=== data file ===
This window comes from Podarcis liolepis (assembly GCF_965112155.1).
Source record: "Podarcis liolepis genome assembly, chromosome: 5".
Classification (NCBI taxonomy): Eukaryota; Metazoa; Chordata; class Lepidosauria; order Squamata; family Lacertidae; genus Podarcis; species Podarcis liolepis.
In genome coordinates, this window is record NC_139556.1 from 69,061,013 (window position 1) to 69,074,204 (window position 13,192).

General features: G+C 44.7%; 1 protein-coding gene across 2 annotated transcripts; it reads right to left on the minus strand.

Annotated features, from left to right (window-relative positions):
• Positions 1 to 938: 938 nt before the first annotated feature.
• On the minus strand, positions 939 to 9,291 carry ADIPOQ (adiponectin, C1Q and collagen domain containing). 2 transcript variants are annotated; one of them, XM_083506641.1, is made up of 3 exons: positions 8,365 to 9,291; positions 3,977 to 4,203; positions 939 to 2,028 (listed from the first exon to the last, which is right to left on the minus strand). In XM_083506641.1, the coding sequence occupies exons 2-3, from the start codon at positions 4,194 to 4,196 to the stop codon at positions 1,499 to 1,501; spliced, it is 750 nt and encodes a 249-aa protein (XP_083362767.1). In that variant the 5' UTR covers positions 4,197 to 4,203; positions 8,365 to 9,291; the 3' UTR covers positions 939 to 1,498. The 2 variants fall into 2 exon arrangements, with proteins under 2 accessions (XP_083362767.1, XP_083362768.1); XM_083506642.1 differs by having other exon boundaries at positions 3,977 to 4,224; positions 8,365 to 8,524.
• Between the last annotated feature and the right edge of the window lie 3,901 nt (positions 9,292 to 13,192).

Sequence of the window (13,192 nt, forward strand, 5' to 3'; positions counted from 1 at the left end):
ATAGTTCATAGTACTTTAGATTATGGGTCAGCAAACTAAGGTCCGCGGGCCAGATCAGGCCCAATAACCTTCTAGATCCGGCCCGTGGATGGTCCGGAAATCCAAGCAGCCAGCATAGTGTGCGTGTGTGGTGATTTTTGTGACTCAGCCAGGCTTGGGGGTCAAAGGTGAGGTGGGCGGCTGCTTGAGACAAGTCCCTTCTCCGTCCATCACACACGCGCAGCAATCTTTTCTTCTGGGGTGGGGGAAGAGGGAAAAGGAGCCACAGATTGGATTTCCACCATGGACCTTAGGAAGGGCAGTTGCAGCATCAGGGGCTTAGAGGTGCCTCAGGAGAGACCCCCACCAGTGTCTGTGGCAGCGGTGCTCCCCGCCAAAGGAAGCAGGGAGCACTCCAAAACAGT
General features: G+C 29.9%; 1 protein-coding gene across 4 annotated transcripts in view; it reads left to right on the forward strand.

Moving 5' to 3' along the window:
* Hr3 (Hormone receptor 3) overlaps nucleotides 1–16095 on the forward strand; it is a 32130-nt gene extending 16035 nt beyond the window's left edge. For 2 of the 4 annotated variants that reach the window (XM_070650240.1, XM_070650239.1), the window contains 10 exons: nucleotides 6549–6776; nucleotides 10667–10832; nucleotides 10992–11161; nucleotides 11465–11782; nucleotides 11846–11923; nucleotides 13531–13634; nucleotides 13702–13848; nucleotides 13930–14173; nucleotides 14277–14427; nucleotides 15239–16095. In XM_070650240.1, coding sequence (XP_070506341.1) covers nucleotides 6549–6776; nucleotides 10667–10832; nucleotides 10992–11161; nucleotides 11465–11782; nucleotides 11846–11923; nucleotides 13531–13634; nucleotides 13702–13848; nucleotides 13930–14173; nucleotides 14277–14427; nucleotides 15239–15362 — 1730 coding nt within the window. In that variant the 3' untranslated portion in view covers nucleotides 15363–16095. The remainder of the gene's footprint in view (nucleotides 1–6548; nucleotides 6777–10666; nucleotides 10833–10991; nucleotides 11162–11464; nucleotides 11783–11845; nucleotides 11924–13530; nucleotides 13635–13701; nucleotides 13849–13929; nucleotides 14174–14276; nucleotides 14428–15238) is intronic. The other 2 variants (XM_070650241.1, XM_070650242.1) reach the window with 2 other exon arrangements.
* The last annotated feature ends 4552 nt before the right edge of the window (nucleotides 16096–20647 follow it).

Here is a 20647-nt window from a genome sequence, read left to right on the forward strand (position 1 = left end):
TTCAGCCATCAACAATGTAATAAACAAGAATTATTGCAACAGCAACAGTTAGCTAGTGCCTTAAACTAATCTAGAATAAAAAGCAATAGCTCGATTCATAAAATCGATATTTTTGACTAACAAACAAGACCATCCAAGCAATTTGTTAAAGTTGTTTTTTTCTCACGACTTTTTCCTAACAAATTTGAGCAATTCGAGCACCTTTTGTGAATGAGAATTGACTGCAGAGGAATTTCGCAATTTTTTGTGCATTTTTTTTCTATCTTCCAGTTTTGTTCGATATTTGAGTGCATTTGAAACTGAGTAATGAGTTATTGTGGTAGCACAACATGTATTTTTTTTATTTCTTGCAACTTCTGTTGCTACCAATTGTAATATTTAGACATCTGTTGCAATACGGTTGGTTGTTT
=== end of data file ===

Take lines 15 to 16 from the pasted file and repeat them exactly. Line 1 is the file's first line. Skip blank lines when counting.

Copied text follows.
* The last annotated feature ends 4552 nt before the right edge of the window (nucleotides 16096–20647 follow it).

Here is a 20647-nt window from a genome sequence, read left to right on the forward strand (position 1 = left end):